We already have the answerThe death of a subway mechanic hit by an arriving train one day before he turned 20 exposed problems and irregularities in his employer and the state entity that hired the maintenance company.
The biggest fault lay with the shady relationship between a public company and retirees. Seoul Metro, a unit of the Seoul Metropolitan Government that operates subway lines No. 1 through 4, outsources more than 30 technology-related jobs to private companies, mostly run by former colleagues. The employer of the victim earned 9 percent returns from Seoul Metro under its 22-year contract.
Even with such a secure income, the company hired part-time workers on the cheap for dangerous and rigorous jobs. The workers worked under harsh conditions, while the managers fattened themselves up with the income from their former company instead of paying to improve working conditions. Seoul Metro has also turned a blind eye to the poor safety practices and irregularities committed by its former employees.
The company that employed the victim routinely had engineers work alone in the field, in violation of the safety manual that requires two to work as a team. Of 195 tasks, a lone worker was assigned to 48, meaning the company violated safety regulations in one out of every four assignments. Law enforcement authorities must get to the bottom of this.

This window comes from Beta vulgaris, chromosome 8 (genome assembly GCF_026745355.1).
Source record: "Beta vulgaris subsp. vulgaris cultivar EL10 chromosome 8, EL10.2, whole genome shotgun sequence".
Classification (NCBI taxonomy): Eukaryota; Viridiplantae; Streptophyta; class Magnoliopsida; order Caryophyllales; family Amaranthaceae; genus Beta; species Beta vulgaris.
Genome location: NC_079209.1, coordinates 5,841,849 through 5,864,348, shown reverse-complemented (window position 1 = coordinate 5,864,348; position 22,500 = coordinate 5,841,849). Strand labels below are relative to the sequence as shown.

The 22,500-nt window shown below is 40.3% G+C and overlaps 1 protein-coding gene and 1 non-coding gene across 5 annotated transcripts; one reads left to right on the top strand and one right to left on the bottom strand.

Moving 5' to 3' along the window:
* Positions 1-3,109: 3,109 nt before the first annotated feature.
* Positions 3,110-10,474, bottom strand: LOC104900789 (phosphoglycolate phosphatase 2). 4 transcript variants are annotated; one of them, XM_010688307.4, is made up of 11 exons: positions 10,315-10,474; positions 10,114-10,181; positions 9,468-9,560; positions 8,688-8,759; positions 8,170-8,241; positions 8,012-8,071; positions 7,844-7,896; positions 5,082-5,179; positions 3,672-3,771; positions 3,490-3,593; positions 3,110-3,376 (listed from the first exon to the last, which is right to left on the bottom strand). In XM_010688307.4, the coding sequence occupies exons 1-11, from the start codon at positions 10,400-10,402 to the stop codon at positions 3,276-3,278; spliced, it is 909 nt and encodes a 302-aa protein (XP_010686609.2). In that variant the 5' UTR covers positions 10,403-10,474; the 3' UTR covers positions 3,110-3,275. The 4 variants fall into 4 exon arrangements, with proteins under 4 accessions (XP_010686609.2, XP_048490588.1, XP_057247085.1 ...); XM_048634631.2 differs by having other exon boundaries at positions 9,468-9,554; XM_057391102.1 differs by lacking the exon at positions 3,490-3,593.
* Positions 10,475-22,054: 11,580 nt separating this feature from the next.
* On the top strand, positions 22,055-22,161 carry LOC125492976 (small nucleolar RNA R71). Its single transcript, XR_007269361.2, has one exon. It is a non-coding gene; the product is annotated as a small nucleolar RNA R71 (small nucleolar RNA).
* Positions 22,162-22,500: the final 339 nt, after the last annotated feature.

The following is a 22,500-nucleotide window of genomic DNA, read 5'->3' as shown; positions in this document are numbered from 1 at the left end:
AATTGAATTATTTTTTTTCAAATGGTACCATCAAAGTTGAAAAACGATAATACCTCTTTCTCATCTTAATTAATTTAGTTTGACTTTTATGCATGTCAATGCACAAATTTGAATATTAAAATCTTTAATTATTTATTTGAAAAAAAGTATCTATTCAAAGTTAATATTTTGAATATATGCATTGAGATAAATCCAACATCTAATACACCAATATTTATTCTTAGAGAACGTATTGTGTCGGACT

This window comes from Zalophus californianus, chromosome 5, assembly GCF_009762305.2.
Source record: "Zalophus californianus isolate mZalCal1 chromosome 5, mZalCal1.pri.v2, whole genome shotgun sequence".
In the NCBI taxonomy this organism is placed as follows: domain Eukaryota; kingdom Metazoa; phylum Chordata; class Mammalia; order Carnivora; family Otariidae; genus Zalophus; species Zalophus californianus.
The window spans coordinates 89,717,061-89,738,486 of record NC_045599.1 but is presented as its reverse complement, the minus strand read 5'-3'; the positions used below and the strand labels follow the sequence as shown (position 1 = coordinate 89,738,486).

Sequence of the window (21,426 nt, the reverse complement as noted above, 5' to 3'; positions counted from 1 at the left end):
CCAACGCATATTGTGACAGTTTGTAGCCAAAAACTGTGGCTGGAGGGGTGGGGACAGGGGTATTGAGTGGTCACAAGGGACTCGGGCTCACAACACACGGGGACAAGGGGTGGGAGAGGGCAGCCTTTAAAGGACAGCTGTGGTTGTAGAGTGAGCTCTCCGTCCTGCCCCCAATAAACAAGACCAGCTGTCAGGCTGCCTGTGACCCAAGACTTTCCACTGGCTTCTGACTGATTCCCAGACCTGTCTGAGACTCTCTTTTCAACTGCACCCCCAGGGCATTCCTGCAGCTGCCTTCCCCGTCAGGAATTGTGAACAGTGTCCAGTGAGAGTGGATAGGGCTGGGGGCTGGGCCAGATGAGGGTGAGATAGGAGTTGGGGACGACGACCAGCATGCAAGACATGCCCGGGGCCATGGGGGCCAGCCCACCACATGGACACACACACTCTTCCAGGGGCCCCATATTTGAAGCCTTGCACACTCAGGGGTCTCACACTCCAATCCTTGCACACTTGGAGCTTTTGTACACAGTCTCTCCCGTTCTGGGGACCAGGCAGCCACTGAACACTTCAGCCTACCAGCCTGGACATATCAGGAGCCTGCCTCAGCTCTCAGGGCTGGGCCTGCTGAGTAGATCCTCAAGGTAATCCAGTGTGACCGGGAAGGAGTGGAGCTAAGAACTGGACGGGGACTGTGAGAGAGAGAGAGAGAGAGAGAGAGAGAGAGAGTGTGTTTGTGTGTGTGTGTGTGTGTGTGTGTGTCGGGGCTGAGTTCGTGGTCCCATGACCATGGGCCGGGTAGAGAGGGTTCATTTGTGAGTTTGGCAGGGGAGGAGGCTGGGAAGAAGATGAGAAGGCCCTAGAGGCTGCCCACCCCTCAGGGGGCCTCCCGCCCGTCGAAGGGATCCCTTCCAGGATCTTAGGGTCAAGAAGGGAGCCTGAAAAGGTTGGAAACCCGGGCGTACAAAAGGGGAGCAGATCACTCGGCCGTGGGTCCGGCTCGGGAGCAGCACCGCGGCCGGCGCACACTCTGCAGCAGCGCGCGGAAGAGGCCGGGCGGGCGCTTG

Seoul Mayor Park Won-soon must apologize to the victim’s family and to the city’s citizens for this failure to enhance safety despite repeated similar subway accidents over the last four years. The city government must come up with strong measures to reinforce safety and reform outsourcing practices.
What could also be considered is a bill, put into motion in October 2014, proposing direct hires for dangerous jobs. The bill suggests banning outsourcing in hazardous railway, aviation and other transportation fields, instead reserving these posts for permanent skilled workers.
The bill should be supplemented with a prohibition against any discrimination between contract and permanent workforce members in jobs where an employee’s safety might be placed at risk.
The bill was killed after one review in March 2015. The new legislature must revive the bill to ensure better working and safety conditions for harsh labor workers. The entire system must be revamped so that tragic industrial accidents, caused by structural problems, do not recur.
JoongAng Ilbo, June 2, Page 30
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